Could we sometime soon see vehicles using engines with only three cylinders? With gasoline prices once more creeping up and the economy in the doldrums, there is talk once more of these small engines making a comeback. Skeptics will point to...
Could we sometime soon see vehicles using engines with only three cylinders? With gasoline prices once more creeping up and the economy in the doldrums, there is talk once more of these small engines making a comeback. Skeptics will point to the ill-fated ventures of Suzuki with the Swift and General Motors with the Metro and Geo Metro. While praised for their fuel efficiency, they were dubbed ‘gutless wonders,’ slow on acceleration, noisy and terrible when trying to go up hills.
That has not stopped car makers from looking into these engines once more. Volkswagen, BMW and Ford are developing three-cylinder engines that can achieve high fuel mileage while producing the horsepower traditionally associated with much larger, more powerful engines.
There is no reason why three-cylinder engines could not be common in the future. Look at what has happened with four-cylinder engines. In the last several years, four-cylinder engine technology has vastly improved in the areas of power and torque while still being easy on the gasoline tank. They represent a significant part of the vehicles sales market today. And we can’t forget that four-cylinder engines were also considered a cruel joke hoisted onto the driving public when first proposed and manufactured.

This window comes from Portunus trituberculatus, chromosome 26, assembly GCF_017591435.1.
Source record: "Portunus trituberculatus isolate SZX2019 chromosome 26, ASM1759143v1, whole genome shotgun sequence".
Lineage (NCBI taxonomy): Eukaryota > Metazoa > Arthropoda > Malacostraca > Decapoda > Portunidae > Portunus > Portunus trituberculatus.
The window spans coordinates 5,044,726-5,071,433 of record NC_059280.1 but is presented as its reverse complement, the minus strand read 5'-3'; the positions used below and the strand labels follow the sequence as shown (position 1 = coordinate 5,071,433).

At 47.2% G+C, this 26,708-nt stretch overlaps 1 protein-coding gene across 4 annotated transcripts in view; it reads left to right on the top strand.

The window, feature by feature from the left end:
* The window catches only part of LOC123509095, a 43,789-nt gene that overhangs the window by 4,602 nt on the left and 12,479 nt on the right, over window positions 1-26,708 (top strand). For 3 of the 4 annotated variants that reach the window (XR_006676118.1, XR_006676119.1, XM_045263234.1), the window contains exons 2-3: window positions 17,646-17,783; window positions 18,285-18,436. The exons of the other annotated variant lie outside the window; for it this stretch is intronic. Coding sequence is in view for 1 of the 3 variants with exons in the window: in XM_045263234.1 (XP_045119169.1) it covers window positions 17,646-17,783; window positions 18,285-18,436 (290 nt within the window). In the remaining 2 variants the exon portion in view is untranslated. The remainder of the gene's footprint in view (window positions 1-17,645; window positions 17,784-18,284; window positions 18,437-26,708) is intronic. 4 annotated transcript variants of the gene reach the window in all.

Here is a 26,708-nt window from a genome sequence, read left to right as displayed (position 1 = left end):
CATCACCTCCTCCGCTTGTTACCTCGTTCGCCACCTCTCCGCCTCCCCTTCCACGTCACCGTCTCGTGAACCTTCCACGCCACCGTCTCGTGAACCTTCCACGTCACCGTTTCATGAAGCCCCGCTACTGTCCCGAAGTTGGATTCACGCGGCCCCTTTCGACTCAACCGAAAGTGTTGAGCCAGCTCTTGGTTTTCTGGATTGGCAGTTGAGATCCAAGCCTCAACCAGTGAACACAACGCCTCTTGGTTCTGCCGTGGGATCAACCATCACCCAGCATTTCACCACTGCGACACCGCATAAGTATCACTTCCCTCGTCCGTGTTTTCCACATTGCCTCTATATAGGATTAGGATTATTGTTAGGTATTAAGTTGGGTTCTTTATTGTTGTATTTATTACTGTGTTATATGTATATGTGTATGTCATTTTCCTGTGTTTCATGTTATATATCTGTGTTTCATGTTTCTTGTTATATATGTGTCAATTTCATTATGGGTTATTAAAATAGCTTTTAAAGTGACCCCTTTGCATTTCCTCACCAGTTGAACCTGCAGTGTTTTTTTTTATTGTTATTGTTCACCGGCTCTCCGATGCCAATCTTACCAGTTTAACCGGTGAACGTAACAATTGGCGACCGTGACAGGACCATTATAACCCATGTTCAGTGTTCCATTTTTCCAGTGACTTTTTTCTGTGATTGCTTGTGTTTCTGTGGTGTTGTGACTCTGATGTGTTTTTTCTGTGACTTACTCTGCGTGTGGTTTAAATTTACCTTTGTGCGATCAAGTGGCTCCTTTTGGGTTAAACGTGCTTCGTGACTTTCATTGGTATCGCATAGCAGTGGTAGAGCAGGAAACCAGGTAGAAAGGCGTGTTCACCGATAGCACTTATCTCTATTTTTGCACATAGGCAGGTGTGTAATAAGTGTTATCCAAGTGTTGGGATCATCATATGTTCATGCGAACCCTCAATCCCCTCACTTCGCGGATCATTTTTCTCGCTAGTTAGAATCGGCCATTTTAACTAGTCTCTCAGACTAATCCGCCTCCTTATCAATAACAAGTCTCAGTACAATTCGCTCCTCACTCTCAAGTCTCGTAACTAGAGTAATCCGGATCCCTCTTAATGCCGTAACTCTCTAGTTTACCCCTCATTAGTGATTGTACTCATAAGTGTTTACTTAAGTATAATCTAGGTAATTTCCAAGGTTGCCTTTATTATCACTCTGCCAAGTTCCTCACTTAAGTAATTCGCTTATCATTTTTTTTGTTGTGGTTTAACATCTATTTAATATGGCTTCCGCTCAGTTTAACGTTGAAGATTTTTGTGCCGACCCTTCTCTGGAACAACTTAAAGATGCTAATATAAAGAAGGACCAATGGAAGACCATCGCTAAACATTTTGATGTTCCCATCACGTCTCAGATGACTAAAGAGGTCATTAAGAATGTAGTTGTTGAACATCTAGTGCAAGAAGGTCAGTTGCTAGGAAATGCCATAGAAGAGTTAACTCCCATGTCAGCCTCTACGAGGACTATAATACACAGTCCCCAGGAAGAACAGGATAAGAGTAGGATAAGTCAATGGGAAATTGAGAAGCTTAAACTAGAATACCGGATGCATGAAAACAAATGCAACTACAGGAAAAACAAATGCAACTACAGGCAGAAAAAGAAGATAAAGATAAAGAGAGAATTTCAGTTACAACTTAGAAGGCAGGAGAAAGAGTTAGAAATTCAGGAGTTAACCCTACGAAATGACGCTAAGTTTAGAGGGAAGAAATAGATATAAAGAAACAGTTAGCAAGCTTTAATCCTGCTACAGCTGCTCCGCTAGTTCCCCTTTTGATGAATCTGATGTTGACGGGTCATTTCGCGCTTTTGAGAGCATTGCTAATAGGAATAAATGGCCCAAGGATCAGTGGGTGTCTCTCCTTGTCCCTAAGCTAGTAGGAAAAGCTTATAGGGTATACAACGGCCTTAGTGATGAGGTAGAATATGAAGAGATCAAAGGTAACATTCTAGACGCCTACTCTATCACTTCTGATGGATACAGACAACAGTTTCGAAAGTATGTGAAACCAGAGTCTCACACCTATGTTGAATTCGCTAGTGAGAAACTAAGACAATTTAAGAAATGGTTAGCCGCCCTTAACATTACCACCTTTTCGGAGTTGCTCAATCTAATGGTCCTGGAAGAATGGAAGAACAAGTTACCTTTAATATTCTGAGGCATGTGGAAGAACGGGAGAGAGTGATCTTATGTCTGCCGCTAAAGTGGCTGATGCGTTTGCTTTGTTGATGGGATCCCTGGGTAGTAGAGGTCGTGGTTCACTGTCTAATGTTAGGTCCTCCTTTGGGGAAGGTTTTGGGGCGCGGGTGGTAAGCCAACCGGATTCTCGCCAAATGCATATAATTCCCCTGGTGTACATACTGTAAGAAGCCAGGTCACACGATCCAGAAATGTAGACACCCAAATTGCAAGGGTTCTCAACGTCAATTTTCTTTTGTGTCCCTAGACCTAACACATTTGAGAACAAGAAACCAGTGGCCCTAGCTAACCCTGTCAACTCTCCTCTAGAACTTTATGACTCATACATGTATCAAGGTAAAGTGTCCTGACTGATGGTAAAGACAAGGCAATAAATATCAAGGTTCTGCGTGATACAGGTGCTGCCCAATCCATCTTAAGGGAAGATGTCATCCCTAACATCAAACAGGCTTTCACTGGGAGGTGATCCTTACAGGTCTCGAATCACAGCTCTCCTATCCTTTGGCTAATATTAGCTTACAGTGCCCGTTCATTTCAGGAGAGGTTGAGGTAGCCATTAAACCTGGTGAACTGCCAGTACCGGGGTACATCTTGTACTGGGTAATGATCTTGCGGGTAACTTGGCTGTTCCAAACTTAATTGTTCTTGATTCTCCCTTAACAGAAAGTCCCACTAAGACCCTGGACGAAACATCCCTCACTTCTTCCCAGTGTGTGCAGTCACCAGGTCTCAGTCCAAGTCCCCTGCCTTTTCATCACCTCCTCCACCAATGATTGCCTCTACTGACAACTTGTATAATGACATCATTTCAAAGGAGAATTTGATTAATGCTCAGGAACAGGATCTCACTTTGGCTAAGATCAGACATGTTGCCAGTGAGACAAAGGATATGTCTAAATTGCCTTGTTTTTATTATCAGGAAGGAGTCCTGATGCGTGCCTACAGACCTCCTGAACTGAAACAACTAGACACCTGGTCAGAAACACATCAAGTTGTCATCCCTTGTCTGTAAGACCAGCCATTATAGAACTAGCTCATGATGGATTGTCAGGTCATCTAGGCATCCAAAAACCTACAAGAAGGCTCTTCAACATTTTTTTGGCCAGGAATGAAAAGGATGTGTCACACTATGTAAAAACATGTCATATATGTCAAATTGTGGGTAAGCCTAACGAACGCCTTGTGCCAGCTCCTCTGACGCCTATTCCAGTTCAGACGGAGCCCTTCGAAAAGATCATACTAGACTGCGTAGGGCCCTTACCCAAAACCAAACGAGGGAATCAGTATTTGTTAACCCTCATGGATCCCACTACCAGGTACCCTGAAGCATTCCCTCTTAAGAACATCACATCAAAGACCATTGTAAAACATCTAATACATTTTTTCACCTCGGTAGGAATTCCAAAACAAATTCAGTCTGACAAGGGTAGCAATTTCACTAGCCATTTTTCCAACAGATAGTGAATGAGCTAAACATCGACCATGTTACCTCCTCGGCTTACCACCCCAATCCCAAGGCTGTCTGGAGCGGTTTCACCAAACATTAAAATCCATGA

Yes, three-cylinder engines seem a joke, the Dodo bird of engines. The laughing will stop when these little engines are putting out 150 horsepower or more while sipping gasoline, if the OEM engine researchers are to be believed. It certainly helps that new emissions and fuel economy standards being pushed in the United States are pushing the engineers down this path as well.
The obstacle will remain perception about the realities of people’s driving habits.
Let’s be honest for a minute here. How much horsepower do most people really need? The reality is most drive on average less than 40 km a day, commuting to and from work, and running errands such as picking up groceries and the kids from school or sports events. While we may imagine ourselves slamming the pedal down like Top Gear’s Jeremy Clarkson (I think ‘Captain Slow’ is the better driver and a braver one at that), we are more likely stuck in traffic or driving a modest 50 km/h, if that. A fuel-efficient three-cylinder car likely will be just fine for 90 per cent of people who own vehicles.
Don’t believe me? For 20 years, my wife owned and drove a 1991 Honda Civic, a modest four-cylinder car that produced a stunning 85 horsepower. Guess what: it did its job just fine. If a three-cylinder car that did everything that old Honda Civic did, I would not hesitate to buy one. But then, Suum Cuique, as the expression goes.
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